As I've delved into my family history, I've found that Anzac pride is a HUGE deal. The more I research, the prouder I become of my ancestors and their contributions to this great country, Australia. I have many ancestors on both my paternal and maternal side, but I will focus on one, my grandfather.


William's WW2 Photo
William was my paternal grandfather. He had a very hard life, losing his father in 1901 when he was just 6 years old, and had very little education, yet he successfully married and raised five children. Born in June, 1896, he was not yet of age when he enlisted for WW1. I have not been able to find any record of his WW1 enlistment, as he admitted later in life that he altered his age and name in order to be accepted. His reason for enlistment was typical of Australian men of the day - many of them saw it as an opportunity to see the world, a world they couldn't possibly experience in their lifetime with their limited education and income. Later in life, my grandfather made one comment about this war - that he remembered it "raining bullets for days and days" in the trenches.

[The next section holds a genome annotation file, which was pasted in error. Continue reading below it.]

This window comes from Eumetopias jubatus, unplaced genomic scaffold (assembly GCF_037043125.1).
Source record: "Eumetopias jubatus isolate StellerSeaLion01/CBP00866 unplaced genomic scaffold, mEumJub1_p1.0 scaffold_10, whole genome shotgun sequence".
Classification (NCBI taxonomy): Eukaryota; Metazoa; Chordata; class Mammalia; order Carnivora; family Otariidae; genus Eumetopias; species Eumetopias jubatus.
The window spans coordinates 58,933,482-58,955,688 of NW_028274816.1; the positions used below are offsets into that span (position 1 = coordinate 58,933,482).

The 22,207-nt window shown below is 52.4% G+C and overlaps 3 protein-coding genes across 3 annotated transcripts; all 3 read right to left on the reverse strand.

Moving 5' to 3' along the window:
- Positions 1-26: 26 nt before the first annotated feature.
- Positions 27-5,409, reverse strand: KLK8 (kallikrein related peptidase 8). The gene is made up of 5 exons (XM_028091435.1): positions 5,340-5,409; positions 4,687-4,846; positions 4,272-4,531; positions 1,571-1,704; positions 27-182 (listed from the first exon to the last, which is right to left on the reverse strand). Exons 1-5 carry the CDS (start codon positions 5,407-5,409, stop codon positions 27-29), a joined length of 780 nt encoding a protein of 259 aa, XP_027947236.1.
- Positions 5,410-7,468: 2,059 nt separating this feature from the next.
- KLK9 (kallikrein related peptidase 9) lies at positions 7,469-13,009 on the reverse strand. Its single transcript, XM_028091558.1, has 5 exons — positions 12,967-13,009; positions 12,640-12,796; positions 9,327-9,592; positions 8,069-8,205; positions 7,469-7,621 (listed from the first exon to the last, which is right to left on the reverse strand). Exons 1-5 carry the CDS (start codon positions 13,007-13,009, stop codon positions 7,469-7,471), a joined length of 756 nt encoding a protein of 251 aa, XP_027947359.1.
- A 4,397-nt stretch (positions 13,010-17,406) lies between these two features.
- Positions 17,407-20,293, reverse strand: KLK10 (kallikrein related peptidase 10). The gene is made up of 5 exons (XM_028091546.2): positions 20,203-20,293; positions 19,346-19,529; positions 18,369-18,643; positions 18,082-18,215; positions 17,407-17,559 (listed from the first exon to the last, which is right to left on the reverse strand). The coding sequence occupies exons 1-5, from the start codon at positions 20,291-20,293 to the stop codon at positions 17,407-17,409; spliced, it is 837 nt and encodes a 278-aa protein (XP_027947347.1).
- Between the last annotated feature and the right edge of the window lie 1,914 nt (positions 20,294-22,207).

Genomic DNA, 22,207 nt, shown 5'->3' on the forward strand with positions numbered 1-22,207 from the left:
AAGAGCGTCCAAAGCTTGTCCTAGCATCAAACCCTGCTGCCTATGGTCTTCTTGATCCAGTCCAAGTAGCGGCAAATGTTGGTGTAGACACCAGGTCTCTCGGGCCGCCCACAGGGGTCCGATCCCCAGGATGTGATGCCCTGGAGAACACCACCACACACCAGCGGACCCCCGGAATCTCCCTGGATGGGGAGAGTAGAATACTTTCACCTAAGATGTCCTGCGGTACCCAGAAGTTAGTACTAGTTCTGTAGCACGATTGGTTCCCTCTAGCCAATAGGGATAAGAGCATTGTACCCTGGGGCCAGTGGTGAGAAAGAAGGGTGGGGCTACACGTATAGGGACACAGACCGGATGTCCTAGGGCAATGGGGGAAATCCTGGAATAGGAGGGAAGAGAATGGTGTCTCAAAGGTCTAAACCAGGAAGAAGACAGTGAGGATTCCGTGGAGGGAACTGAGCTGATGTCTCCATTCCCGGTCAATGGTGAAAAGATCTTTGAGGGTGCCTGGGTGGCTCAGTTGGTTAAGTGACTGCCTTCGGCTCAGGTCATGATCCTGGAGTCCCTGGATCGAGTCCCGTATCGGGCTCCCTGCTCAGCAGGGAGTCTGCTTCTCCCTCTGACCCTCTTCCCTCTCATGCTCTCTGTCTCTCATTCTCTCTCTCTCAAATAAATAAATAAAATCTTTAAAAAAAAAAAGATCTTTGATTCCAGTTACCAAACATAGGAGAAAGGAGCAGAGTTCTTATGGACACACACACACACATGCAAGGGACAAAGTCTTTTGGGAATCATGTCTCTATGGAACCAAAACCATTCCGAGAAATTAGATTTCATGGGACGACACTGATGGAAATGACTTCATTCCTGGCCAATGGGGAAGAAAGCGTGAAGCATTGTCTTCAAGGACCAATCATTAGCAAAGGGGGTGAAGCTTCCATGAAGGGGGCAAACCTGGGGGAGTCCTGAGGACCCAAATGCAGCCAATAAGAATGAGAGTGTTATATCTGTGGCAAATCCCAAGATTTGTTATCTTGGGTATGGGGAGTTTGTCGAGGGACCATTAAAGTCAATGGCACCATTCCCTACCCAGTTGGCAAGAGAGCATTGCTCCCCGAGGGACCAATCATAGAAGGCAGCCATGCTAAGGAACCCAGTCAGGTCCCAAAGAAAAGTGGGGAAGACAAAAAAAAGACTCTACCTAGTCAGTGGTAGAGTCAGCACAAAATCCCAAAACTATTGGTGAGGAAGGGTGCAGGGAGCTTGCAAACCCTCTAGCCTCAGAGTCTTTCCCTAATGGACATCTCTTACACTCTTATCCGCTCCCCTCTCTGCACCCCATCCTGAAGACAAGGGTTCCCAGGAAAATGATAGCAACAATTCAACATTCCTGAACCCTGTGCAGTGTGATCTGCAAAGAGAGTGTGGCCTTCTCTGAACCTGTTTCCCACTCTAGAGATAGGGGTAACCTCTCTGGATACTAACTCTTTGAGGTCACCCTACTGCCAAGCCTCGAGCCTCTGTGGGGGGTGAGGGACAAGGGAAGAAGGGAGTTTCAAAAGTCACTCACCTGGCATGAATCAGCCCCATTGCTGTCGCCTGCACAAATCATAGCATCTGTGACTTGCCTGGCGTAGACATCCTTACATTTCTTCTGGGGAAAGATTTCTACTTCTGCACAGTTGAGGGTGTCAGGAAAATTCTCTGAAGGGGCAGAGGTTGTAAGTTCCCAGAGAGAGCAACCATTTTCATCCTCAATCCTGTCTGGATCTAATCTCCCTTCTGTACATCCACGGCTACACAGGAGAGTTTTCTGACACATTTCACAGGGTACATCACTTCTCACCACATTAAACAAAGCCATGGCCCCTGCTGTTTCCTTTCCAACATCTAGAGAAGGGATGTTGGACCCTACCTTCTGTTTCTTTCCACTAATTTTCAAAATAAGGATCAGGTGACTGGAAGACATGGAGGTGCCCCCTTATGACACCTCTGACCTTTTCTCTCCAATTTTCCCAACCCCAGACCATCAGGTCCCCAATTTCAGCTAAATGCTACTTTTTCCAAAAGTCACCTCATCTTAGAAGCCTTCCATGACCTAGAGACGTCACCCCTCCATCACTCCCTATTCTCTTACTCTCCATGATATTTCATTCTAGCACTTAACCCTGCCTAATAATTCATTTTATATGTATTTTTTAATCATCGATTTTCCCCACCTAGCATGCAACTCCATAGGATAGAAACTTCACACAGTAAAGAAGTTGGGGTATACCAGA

I have searched for years for his WW1 record, sadly to no avail. Methods I have used include:

* Reversing his name (using Arthur William /Williams)
* Searching under his older brothers' names of John and James, neither of whom served
* Reversing his brothers'names (Arthur John/Johns and Arthur James)
* Using his mother's maiden name of Gibbons
* Using his married sister's surname of Gough
* Using his married sister's child's name, which was also his only nephew (William Thomas Gough)
* Using his grandmother's maiden name of Torpey, and variants